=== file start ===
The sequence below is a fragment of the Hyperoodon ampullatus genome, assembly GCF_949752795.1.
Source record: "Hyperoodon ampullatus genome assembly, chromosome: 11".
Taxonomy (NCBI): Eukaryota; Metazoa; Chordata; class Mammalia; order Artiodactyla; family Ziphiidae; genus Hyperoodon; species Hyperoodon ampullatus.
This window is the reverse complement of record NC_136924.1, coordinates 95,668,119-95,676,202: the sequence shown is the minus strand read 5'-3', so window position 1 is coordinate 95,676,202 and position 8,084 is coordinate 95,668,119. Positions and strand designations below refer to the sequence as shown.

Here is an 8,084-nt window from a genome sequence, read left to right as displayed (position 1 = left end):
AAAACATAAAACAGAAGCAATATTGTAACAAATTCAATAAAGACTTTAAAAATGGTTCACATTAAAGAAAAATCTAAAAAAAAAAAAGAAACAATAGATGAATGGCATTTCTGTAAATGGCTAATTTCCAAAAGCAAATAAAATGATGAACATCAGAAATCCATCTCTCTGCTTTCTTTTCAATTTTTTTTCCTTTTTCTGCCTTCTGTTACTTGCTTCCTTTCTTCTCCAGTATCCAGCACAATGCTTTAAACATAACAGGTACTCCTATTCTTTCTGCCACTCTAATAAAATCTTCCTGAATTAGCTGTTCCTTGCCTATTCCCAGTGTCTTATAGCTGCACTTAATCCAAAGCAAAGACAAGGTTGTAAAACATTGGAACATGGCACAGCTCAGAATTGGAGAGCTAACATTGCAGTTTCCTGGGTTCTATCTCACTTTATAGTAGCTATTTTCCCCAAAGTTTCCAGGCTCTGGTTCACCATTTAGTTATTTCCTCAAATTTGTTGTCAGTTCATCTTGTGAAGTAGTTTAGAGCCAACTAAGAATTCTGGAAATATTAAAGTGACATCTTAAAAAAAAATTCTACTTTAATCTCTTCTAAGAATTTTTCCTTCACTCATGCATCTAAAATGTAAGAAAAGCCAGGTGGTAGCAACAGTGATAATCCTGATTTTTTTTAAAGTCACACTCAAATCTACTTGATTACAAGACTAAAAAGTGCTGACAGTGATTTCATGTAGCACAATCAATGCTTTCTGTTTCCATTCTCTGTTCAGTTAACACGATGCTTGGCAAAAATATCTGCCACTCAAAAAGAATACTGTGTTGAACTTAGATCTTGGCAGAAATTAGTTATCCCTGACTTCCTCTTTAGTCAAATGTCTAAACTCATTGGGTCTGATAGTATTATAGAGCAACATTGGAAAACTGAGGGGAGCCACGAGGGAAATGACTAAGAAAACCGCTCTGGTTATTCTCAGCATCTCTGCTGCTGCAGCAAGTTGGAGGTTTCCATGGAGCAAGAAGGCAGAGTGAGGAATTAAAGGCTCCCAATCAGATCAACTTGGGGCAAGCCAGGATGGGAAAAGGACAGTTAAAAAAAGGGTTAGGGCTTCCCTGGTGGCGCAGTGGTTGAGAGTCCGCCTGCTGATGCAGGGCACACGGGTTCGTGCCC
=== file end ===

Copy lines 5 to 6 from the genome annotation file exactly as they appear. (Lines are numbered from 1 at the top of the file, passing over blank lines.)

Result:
Here is an 8,084-nt window from a genome sequence, read left to right as displayed (position 1 = left end):
AAAACATAAAACAGAAGCAATATTGTAACAAATTCAATAAAGACTTTAAAAATGGTTCACATTAAAGAAAAATCTAAAAAAAAAAAAGAAACAATAGATGAATGGCATTTCTGTAAATGGCTAATTTCCAAAAGCAAATAAAATGATGAACATCAGAAATCCATCTCTCTGCTTTCTTTTCAATTTTTTTTCCTTTTTCTGCCTTCTGTTACTTGCTTCCTTTCTTCTCCAGTATCCAGCACAATGCTTTAAACATAACAGGTACTCCTATTCTTTCTGCCACTCTAATAAAATCTTCCTGAATTAGCTGTTCCTTGCCTATTCCCAGTGTCTTATAGCTGCACTTAATCCAAAGCAAAGACAAGGTTGTAAAACATTGGAACATGGCACAGCTCAGAATTGGAGAGCTAACATTGCAGTTTCCTGGGTTCTATCTCACTTTATAGTAGCTATTTTCCCCAAAGTTTCCAGGCTCTGGTTCACCATTTAGTTATTTCCTCAAATTTGTTGTCAGTTCATCTTGTGAAGTAGTTTAGAGCCAACTAAGAATTCTGGAAATATTAAAGTGACATCTTAAAAAAAAATTCTACTTTAATCTCTTCTAAGAATTTTTCCTTCACTCATGCATCTAAAATGTAAGAAAAGCCAGGTGGTAGCAACAGTGATAATCCTGATTTTTTTTAAAGTCACACTCAAATCTACTTGATTACAAGACTAAAAAGTGCTGACAGTGATTTCATGTAGCACAATCAATGCTTTCTGTTTCCATTCTCTGTTCAGTTAACACGATGCTTGGCAAAAATATCTGCCACTCAAAAAGAATACTGTGTTGAACTTAGATCTTGGCAGAAATTAGTTATCCCTGACTTCCTCTTTAGTCAAATGTCTAAACTCATTGGGTCTGATAGTATTATAGAGCAACATTGGAAAACTGAGGGGAGCCACGAGGGAAATGACTAAGAAAACCGCTCTGGTTATTCTCAGCATCTCTGCTGCTGCAGCAAGTTGGAGGTTTCCATGGAGCAAGAAGGCAGAGTGAGGAATTAAAGGCTCCCAATCAGATCAACTTGGGGCAAGCCAGGATGGGAAAAGGACAGTTAAAAAAAGGGTTAGGGCTTCCCTGGTGGCGCAGTGGTTGAGAGTCCGCCTGCTGATGCAGGGCACACGGGTTCGTGCCC